When you think of "wired communities," what comes to mind? High-tech hotbeds like Silicon Valley? University towns? Affluent suburban kids multitasking with Napster and their online term-paper simultaneously?
But how about the Canadian Arctic?
With the Internet penetration rate here in Iqaluit at an estimated 90 percent of households, and rates in other communities of the territory similarly high, Nunavut is supposed to be one of the best-wired jurisdictions in Canada - maybe in the world.
"Yeah," says Marcel Mason, Web master for Nunanet, the local Internet service provider (ISP) here in Iqaluit. "And 'supposed to be' is the operative part of that sentence."
Such is the paradox of Nunavut and the Internet. This place is wired. It's hard to imagine how it could hold itself together otherwise. Nunavut has less than 30,000 people sprawled across a landmass nearly three times the size of Texas.
But the same factors of distance, climate, and sparse population that make the territory so dependent on the Internet also make it hard to provide the level of service that this part of the world so desperately needs.
Speaking of customers who rely on local Internet connections, Mr. Mason says, "Most people aren't doing anything other than five-minute burst of checking their e-mail." Nunavut's larger communities have local ISPs, whose customers connect for the cost of a local phone call. "But if you live up in Grise Fjord, and you want to surf the Net, you're going to end up paying a lot to Northwest Tel."
Frederick Ford, owner of Qamanittuaq Fine Arts in Baker Lake, is an example of both the possibilities and the limitations of the Internet in the Arctic. He doesn't sell art online directly. "To have a Web page would be ridiculous. I'd be online all the time updating things," he says.
But he takes high-resolution digital photographs of art objects and e-mails them to potential buyers around the world. These files can take up to 20 minutes to upload, and his monthly phone bills can easily exceed $1,000. "I'm paying twice as much as anywhere else in the country, and I'm getting a quarter of the service," he says.
Part of the problem, he says, is that the Internet is so dominated by government and educational institutions in the territory, and the private-sector economy is so small, that "no one else is going to complain" about poor service.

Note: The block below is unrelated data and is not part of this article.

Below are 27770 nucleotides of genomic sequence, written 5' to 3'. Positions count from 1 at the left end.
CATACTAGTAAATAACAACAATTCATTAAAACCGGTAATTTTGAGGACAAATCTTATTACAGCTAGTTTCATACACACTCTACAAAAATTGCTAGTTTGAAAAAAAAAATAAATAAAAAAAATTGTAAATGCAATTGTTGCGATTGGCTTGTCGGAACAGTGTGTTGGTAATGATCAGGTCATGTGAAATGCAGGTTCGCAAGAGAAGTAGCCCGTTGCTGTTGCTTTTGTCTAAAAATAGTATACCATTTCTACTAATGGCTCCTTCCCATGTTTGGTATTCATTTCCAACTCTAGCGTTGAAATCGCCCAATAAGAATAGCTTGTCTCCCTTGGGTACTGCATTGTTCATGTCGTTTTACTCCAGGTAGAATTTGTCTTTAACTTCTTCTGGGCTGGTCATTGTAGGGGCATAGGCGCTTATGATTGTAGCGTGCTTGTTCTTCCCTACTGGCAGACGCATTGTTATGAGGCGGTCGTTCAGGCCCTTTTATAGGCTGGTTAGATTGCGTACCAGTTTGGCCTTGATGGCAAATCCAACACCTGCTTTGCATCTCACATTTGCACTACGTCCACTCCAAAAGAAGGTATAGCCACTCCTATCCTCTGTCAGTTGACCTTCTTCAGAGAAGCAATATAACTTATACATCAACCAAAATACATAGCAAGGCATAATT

That should change, though: Broadband wireless, an Internet consortium, has just won a federal government license to establish a broadband wireless network across Nunavut and most of Canada. The new network - called Inukshuk Internet - will consist of land-based towers or "sites" like those of a cellular telephone network. The bits and bytes of Internet content will be zapped to a receiving outdoor antenna. Dean Proctor of Microcell in Montreal, a partner in the Inukshuk consortium, says the new service will be twice as fast as average cable-modem transmission today.
"The main thing is that it will bring high-speed, high-bandwidth Internet service at a reasonable price," says Mr. Itorcheak, who describes himself as "a modern Inuk - with a harpoon in one hand and a briefcase in the other." As a teenager during the late 1980s, he started his career in telecommunications as a technician. "I was the laziest technician Northwest Tel ever had," he says today. "I didn't want to install all that wire!" he says. This predisposition evidently helped convince him that the future was wireless.
Mr. Procter says Nunanet is an ISP that has become "a local information source." Nunanet's political chat rooms, for instance, have drawn as many as 30,000 to 35,000 hits a month, with visitors from as far away as Argentina.
That's the kind of connection that's important in the Nunavut community of Rankin Inlet. Mervin Tulloch, information and communications technology coordinator at the Leo Ussak Elementary School says "Without [the Internet], we'd be kind of stranded in town, so to speak. But it allows us to talk with schools around the world. It shows us deserts and mountains that our students have never seen."
All the schools in Nunavut and the Northwest Territories are online, but Leo Ussak was the first school in the Far North - "North of 60," as the expression goes - to have a Web presence. "We get about 50 e-mails a day from schools around the world," Mr. Tulloch says. "We've had thousands and thousands of postcards."
The Internet lets the school take virtual field trips to places the pupils could never visit. "We've talked to the space shuttle [crew] on two occasions, too," Tulloch says. "It's opened up the world so that little Rankin Inlet isn't so far away anymore."
(c) Copyright 2000. The Christian Science Publishing Society